The story of plant breeding

This book is aimed at those in the plant sciences, or just interested in plants, agriculture, or the environment, and who want to know more about the history behind today’s high technology and headlines. It is also aimed at those interested in history and human culture who are perhaps unfamiliar with agriculture, gardening or genetics. Some understanding of genetics does help with the story, so some technical explanation is included in a series of Technical Notes at the end. We finish just short of laboratory-based plant breeding in the form of genetic engineering – to have included this would probably have doubled the size of the book, and much of this history is readily available elsewhere.

The book is divided into two parts.

Part One deals with what is almost a linear historical narrative, from the domestication of the first crops to the birth of Mendelian genetics. Mendel’s theories of how heredity works were not universally accepted at first by any means, and a discussion of this process of their acceptance, rapid in some countries, slow in others, is an important part of the story. Part Two looks at what happened when Mendelian genetics became accepted unequivocally. It, and a host of other scientific discoveries were then able to transform plant breeding. From here on a clear narrative thread disappears, and the science soon leaves non-specialists behind. Consequently, in Part Two a different approach is taken, looking more broadly at trends in different plant breeding technologies and their social and political implications.

Chapters One Origins deals with the domestication of crops, Chapter Two, Landraces, with traditional agriculture, which is dependent upon crop varieties which have evolved for a particular locale, are very particular to it and are hence incredibly diverse. The future of traditional crops, in these days of hi-tech crops may seem bleak, but reasons are suggested as to why this may not necessarily be the case. These two chapters are essentially about the ‘prehistory’ of plant breeding; we have no names or dates, but instead the evidence of archaeology and genetics; and observations made by anthropologists and others of people farming in traditional ways today.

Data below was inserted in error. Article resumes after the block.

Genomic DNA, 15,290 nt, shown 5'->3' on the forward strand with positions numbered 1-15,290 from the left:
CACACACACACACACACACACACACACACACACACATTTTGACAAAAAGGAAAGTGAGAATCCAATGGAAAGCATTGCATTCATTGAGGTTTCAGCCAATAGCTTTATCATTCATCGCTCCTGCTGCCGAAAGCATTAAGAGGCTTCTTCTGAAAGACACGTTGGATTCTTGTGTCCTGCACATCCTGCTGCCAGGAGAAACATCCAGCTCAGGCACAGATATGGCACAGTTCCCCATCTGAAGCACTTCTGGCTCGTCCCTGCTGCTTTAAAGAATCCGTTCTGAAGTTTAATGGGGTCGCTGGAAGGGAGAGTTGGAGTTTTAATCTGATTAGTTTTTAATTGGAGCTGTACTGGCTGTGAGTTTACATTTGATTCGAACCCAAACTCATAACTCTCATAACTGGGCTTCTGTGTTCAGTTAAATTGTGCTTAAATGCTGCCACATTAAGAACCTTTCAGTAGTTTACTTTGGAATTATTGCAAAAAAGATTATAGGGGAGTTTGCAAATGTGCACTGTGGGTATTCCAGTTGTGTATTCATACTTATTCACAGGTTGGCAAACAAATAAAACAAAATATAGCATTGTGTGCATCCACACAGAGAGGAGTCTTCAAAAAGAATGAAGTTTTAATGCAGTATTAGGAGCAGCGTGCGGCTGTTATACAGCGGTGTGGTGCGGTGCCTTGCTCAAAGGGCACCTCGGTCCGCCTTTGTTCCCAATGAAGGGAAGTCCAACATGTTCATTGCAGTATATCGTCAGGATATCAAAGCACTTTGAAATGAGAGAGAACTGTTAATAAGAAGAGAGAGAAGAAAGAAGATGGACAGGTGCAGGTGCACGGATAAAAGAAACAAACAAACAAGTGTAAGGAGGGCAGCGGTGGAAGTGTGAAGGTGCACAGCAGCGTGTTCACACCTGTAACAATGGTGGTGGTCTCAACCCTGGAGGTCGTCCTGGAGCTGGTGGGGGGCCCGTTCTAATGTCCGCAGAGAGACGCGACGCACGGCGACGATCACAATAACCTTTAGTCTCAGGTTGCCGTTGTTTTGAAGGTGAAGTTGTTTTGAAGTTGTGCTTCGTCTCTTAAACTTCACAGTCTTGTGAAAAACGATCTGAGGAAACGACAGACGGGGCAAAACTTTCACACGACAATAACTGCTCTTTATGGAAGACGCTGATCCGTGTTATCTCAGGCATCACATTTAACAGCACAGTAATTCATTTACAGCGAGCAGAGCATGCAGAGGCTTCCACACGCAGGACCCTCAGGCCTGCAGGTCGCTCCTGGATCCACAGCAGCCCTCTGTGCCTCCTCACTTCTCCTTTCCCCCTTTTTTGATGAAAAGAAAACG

We may all depend on agriculture, but growing crops has never been a high-status activity. Chapter Three, Improvement, describes how wealthy and educated of Europe began to become more interested in agriculture around the 17th century – one sign amongst many that a great shift in attitudes was happening. Europeans at this time were colonizing the Americas, and the role of English-speaking American colonists in early plant breeding and in making discoveries in plant sciences are a key part of this ‘European’ story. That it was not only Europeans who at particular times in history became more interested in farming is recognized – there were similar movements in China and Japan. The age of ‘improvement’ led into a more self-consciously scientific age, described in Chapter Four, Vegetable Mules, with a more academic interest in actively trying to improve plants. It was during the 18th and 19th centuries that people started to make a more determined effort to cross plants to produce novelties, either for purposes of research or to produce more or better crops – breeding in other words, not just selecting.